Saturday, October 25, 2008

Desensitizing Violence

Ten years ago, the word "rape" would cause me to twitch uncomfortably. Today, this news assaults the ear continuously that it seems like it is quite a normal event. Even under the current conditioning, a few events were shockers (the rape of a nun in Orissa, the rape of a young girl in broad daylight in Mumbai by a policeman and so on). A few days back, when driving through mount road in Chennai, gory photographs of dead Sri Lankan Tamils were visible. For some reason, these images passed through my eyes without causing a flutter. Looking back, I think it was the Rwandan genocide that really exhausted all the shock senses. Every possible atrocity that could be conceived on a human was completed during that period (a million corpses in three months). I was not aware of this event when it was actually occurring (1994), but I learnt about it later.

Now, I do not know how to contextualize all these events that occur on these lines. Shock doesn't help. Anger doesn't help. Helplessness doesn't help. And for more than one reason, the choice to ignore is no longer available.

My intention is not to make this a philosophical musing, but to see if there is personal relevance for us in the situation. There is one thing we can do. It is to use all these events to look deeper within ourselves. There is only one way we can help. It is to be that which we wish to create, and if possible, create such a climate in our nearby surroundings. I happened to hear Sadhguru say this recently (translated from Tamil) - "When you got angry, irritated or jealous, you did not consider that to be a big deal nor did you understand that was violence. But when it took a monstrous form on the road, you suddenly thought it was inappropriate". What we see in ubiquity today, once took root as a seemingly trivial human thought. These thoughts came together one day and then...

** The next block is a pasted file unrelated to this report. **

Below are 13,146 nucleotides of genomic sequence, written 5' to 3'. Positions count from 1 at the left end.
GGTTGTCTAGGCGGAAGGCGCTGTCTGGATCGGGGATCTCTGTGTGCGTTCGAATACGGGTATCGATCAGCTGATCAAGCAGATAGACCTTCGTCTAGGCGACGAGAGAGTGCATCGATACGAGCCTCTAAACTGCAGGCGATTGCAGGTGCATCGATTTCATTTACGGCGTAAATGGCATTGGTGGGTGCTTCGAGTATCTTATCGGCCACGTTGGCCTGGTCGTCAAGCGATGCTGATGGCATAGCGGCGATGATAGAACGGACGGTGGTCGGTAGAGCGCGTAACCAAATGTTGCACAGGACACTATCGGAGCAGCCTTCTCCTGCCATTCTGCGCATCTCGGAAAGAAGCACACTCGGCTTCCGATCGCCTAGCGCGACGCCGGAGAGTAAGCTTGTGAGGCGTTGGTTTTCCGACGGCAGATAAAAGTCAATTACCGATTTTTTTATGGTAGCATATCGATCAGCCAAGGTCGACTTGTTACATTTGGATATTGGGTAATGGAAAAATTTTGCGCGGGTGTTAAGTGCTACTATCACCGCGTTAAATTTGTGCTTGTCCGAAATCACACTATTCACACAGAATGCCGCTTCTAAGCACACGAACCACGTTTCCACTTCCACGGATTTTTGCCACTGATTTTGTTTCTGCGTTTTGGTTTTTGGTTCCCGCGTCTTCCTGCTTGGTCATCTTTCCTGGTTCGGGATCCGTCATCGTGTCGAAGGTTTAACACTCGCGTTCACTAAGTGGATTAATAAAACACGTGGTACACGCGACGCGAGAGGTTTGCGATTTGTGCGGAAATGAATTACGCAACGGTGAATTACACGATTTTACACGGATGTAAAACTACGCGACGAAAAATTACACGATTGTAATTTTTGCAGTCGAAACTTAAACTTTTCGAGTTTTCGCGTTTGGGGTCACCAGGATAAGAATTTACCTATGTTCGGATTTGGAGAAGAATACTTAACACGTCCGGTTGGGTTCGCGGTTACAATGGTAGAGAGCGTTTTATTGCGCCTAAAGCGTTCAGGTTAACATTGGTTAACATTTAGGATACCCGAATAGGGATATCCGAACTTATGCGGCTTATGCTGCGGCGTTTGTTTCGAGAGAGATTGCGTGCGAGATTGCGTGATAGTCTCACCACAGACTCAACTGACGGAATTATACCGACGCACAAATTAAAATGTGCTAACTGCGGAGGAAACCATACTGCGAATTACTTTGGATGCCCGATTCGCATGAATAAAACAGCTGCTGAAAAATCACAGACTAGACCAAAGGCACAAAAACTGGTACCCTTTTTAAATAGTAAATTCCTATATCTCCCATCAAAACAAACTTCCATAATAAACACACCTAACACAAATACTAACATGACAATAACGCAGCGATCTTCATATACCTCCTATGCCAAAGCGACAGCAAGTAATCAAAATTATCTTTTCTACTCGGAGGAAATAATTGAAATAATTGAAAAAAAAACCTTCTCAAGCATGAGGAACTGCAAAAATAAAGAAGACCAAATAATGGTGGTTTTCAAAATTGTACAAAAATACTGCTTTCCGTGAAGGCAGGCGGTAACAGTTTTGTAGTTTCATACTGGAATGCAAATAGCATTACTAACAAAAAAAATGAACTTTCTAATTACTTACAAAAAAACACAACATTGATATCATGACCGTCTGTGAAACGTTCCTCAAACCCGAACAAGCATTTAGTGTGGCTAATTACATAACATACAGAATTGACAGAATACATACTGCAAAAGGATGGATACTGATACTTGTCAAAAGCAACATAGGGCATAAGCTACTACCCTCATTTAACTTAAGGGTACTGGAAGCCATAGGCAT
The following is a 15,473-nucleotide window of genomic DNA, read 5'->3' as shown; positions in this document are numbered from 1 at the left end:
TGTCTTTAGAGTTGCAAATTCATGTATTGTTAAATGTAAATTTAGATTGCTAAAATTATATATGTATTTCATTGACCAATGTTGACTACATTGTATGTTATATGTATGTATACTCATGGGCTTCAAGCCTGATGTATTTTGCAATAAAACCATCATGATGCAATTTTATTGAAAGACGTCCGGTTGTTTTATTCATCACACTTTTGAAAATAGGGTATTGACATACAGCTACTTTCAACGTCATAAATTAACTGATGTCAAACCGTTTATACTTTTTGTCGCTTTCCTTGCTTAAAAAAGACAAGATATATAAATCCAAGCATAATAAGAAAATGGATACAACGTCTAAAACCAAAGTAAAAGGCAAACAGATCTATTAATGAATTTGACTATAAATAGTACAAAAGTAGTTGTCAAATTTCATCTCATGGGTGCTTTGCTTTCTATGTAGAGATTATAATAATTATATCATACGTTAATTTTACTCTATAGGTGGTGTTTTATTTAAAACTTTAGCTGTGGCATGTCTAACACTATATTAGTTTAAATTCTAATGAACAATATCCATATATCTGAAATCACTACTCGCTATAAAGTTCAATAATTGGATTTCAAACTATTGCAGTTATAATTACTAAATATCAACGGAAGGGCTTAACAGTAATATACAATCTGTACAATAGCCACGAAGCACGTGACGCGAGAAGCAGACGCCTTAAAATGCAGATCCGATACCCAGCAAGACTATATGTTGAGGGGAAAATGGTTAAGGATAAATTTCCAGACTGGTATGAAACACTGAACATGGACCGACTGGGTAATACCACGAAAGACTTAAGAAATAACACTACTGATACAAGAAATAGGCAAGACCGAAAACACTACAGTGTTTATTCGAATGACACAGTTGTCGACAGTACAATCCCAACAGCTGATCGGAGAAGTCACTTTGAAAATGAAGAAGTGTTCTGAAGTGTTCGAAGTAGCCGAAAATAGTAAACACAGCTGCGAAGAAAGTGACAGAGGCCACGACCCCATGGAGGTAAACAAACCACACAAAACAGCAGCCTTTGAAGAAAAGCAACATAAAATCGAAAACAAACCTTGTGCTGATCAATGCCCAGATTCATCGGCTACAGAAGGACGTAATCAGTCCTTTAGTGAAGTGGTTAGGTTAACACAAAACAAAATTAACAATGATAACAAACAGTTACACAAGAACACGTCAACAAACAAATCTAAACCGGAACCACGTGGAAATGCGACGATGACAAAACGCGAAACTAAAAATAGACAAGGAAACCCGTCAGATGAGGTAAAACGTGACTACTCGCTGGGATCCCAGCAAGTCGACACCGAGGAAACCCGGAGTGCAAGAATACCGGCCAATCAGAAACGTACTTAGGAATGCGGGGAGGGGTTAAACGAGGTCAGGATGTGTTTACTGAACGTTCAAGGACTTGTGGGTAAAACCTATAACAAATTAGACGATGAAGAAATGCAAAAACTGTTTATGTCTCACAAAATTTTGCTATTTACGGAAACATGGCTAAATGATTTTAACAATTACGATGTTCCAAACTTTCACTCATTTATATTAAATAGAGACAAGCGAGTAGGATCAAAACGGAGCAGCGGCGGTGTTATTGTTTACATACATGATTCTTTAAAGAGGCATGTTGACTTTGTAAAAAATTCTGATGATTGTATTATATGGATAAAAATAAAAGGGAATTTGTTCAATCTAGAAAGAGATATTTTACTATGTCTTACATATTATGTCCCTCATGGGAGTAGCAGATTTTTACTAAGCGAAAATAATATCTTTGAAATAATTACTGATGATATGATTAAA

I am sure all of us nurture thoughts like these within us in varying degrees of intensity (my due apologies in the event you belong to the rarer kind). In the context of what is happenning nowadays, I think we need to take a very close look at this and decide what it is that we wish to create within and without.

Wednesday, October 22, 2008

MTC Buses

Unless you have travelled in one, you cannot relate to the experience :)Happy

Anyway,this post is about the plight of the conductors. It is a truly thankless job. First, there is the problem of overcrowding and ensuring that all people have tickets. Then, there is the problem of people not tendering exact change, and finally the problem of maintaining ticket sales. This leads to a lot of frustration and it is quite rare to see a happy or peaceful conductor especially during peak hours Happy